Tondalo Hall: Solidarity Statement

Solidarity With Tondalo Hall: A Statement from Love & Protect
28 September 2015

Love & Protect condemns the denial of Tondalo Hall’s petition for clemency by the Oklahoma Pardon and Parole Board. We call on Oklahoma Governor Mary Fallin to pardon and release Tondalo Hall, and to issue a statement denouncing the parole board’s unmerciful decision. With the opening of National Domestic Violence Awareness Month today, we call on the Oklahoma justice system to reform its understanding of domestic violence, and we call on the Oklahoma legislature to reform the “failure to protect” laws that too frequently punish and incarcerate victims.

In 2004, Tondalo Hall took her baby son to the hospital for care, where doctors found he had internal injuries, as did her toddler daughter. Hall said that she and her children had suffered violent verbal and physical abuse at the hands of her boyfriend, Robert Braxton, Jr, which he admitted. Braxton was sentenced to only two years, and has been free since 2006. Hall, in contrast, was sentenced to 30 years in prison for “failure to protect” her children from Braxton’s violence. Last Wednesday, September 23, 2015, the Oklahoma Prison Parole Board denied her petition for clemency by a vote of 5-0, giving no explanation and leaving Hall to remain in prison until she can seek parole in 2030.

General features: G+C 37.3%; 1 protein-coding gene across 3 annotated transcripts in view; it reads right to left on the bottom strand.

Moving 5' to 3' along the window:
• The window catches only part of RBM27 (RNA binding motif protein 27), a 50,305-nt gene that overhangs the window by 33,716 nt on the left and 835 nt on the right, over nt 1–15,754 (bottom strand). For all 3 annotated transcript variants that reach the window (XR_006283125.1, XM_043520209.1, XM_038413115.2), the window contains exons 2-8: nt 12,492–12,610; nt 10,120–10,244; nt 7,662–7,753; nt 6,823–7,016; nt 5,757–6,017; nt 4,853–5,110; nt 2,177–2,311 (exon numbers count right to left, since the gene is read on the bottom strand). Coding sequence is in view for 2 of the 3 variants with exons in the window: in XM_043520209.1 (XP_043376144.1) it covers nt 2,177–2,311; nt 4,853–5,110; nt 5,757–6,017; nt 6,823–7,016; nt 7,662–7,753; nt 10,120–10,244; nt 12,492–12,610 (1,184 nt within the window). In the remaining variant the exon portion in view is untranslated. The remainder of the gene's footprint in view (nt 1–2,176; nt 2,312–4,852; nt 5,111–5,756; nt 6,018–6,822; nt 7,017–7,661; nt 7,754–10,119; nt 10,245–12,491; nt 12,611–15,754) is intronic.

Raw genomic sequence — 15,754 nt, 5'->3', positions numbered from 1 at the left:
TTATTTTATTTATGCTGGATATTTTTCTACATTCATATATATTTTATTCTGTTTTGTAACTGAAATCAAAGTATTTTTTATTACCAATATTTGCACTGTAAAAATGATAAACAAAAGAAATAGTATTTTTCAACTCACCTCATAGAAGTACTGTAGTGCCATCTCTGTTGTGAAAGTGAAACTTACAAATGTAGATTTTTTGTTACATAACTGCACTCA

Tondalo Hall was criminalized for her partner’s violence against her and her children. She has spent years behind bars while suffering the continued trauma of separation from her children and family, while the abuser himself walks free. Hall committed no violence against her children, and sought medical help to save them. At her hearing this week, the parole board shamed her for her inability to protect her children from her abuser, overlooking the shame and fear that haunted Hall as a victim of violence. We contend that the continued separation of Hall from her children is violence by the state against her and her children.

The day after Hall’s petition was denied, the state of Wisconsin opted not to pursue charges against Cierra Finkley for fighting back against her ex-boyfriend in defense of herself and her child, which resulted in his death. This announcement came in part due to public pressure led by the Young Gifted and Black Coalition, and the increasing national attention to the many cases of Black women caught between the violence of their abusers and the violence of the state. We encourage the state of Oklahoma to take Wisconsin’s decision as an example of justice for their future conduct.

We stand in solidarity with Tondalo Hall and her family. We ask the Oklahoma Pardon and Parole Board: when will compassion, mercy, and respect for the selfhood of Black women guide your actions? Whose lives are made better by Hall’s continued incarceration?  

With Love and Solidarity,
Love & Protect